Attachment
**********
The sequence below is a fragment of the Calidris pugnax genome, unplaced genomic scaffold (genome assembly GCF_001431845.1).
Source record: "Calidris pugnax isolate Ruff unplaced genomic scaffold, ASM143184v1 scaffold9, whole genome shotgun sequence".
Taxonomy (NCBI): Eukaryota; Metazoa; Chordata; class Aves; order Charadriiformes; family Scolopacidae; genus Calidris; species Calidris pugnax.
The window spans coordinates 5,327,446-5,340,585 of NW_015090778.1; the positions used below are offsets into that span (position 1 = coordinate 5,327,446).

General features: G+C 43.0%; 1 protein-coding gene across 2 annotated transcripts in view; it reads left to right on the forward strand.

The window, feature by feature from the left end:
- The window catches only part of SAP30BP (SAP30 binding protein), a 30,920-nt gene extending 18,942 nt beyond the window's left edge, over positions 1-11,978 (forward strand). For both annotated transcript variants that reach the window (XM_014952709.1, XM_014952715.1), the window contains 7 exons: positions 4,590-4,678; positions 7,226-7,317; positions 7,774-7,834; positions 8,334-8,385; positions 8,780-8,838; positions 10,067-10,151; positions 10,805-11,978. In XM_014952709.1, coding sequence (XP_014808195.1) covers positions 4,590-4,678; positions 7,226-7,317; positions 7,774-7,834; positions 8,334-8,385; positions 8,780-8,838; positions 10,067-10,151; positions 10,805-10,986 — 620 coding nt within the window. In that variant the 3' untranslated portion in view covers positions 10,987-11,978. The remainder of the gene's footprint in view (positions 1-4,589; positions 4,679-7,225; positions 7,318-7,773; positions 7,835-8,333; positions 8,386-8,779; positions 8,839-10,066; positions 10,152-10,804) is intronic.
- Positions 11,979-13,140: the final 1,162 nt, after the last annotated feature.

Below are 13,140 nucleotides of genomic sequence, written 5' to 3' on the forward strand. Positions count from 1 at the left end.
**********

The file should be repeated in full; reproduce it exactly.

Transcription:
The sequence below is a fragment of the Calidris pugnax genome, unplaced genomic scaffold (genome assembly GCF_001431845.1).
Source record: "Calidris pugnax isolate Ruff unplaced genomic scaffold, ASM143184v1 scaffold9, whole genome shotgun sequence".
Taxonomy (NCBI): Eukaryota; Metazoa; Chordata; class Aves; order Charadriiformes; family Scolopacidae; genus Calidris; species Calidris pugnax.
The window spans coordinates 5,327,446-5,340,585 of NW_015090778.1; the positions used below are offsets into that span (position 1 = coordinate 5,327,446).

General features: G+C 43.0%; 1 protein-coding gene across 2 annotated transcripts in view; it reads left to right on the forward strand.

The window, feature by feature from the left end:
- The window catches only part of SAP30BP (SAP30 binding protein), a 30,920-nt gene extending 18,942 nt beyond the window's left edge, over positions 1-11,978 (forward strand). For both annotated transcript variants that reach the window (XM_014952709.1, XM_014952715.1), the window contains 7 exons: positions 4,590-4,678; positions 7,226-7,317; positions 7,774-7,834; positions 8,334-8,385; positions 8,780-8,838; positions 10,067-10,151; positions 10,805-11,978. In XM_014952709.1, coding sequence (XP_014808195.1) covers positions 4,590-4,678; positions 7,226-7,317; positions 7,774-7,834; positions 8,334-8,385; positions 8,780-8,838; positions 10,067-10,151; positions 10,805-10,986 — 620 coding nt within the window. In that variant the 3' untranslated portion in view covers positions 10,987-11,978. The remainder of the gene's footprint in view (positions 1-4,589; positions 4,679-7,225; positions 7,318-7,773; positions 7,835-8,333; positions 8,386-8,779; positions 8,839-10,066; positions 10,152-10,804) is intronic.
- Positions 11,979-13,140: the final 1,162 nt, after the last annotated feature.

Below are 13,140 nucleotides of genomic sequence, written 5' to 3' on the forward strand. Positions count from 1 at the left end.